1. Funnily enough, I'm coming to much the same conclusions. Most of my work is in Perl, but I've been doing a fair amount of Java recently. I didn't disagree quite so badly with Eclipse as you did, it seems. I now have the "quick fix" key burned into my brain. :-)
    I've found that there is much to like in Java. They've clearly been paying attention to hard problems. I'm pretty impressed with Hibernate, and it's clear that they've gone a lot further than any of the ORMs in Perl.
    The trouble is that there's so much to dislike as well. I've been trying to understand the myriad of configuration files for various different projects and how to isolate them from the .war file. There seems to be lots of assumptions about "oh just stick the config file in the classpath", which is great if you're writing an app that will only run in one place ever. And then I start finding things like the rather baroque JNDI and it's limited form in tomcat. This is definitely the less pleasurable side of things.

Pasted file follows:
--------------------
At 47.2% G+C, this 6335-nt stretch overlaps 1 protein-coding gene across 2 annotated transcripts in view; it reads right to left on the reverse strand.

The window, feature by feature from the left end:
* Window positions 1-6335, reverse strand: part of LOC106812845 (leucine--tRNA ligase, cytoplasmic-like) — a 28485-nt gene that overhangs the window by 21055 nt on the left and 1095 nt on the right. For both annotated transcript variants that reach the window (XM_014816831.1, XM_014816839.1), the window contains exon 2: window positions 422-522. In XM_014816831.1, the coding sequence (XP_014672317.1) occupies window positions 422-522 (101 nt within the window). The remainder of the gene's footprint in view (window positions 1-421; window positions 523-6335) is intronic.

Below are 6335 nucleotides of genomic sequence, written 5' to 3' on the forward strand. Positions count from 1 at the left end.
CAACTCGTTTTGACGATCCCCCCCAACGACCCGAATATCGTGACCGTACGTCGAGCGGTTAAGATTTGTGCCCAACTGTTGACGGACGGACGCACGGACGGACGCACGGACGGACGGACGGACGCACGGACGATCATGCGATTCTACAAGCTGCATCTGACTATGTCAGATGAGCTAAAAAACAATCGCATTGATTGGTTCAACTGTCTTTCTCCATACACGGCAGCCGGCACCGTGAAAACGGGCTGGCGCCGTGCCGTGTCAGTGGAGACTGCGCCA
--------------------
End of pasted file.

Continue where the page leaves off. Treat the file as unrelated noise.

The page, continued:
But overall, I'm glad that I've stuck with it a bit. It's been an overall positive experience. Although, that's with the caveat of using a good IDE. I dread to think how far back I would be without intelligent completion...

  2. I guess I feel required to try to explain the Maven thing.
    (Note: The downloading piece tends to work better with a mirror (try the LSU one): http://maven.apache.org/guides/mini/guide-mirror-settings.html but Maven does need to handle failure better)
    To me the benefits of Maven are build inheritance (helping with don't-repeat-yourself) to share build configuration information, and convention-over-configuration, meaning that if you DO follow the standard build convention stuff (which isn't required), then you can generally integrate new build tools with almost no work. I don't feel like Ant buys you much: you pretty are writing out the exact steps of what to do to build, and repeating for everything you want to build. It's manual, painful, and error-plagued process (well, at least if the build is done by your typical junior-level programmer). Ant is procedural vs. Maven which is a higher level of abstraction (akin to object-oriented).
    Admittedly, a fair amount of the obvious-win stuff up front comes from the plugins for site-reports generation, which we're not really using with Abdera. Plus you guys doing the Ant build clearly already have a lot of the best-practices for it ingrained; for those of us who never used Ant long enough to get to that point, trust me that Maven helps me get to a non-brain-dead build a lot faster than Ant did.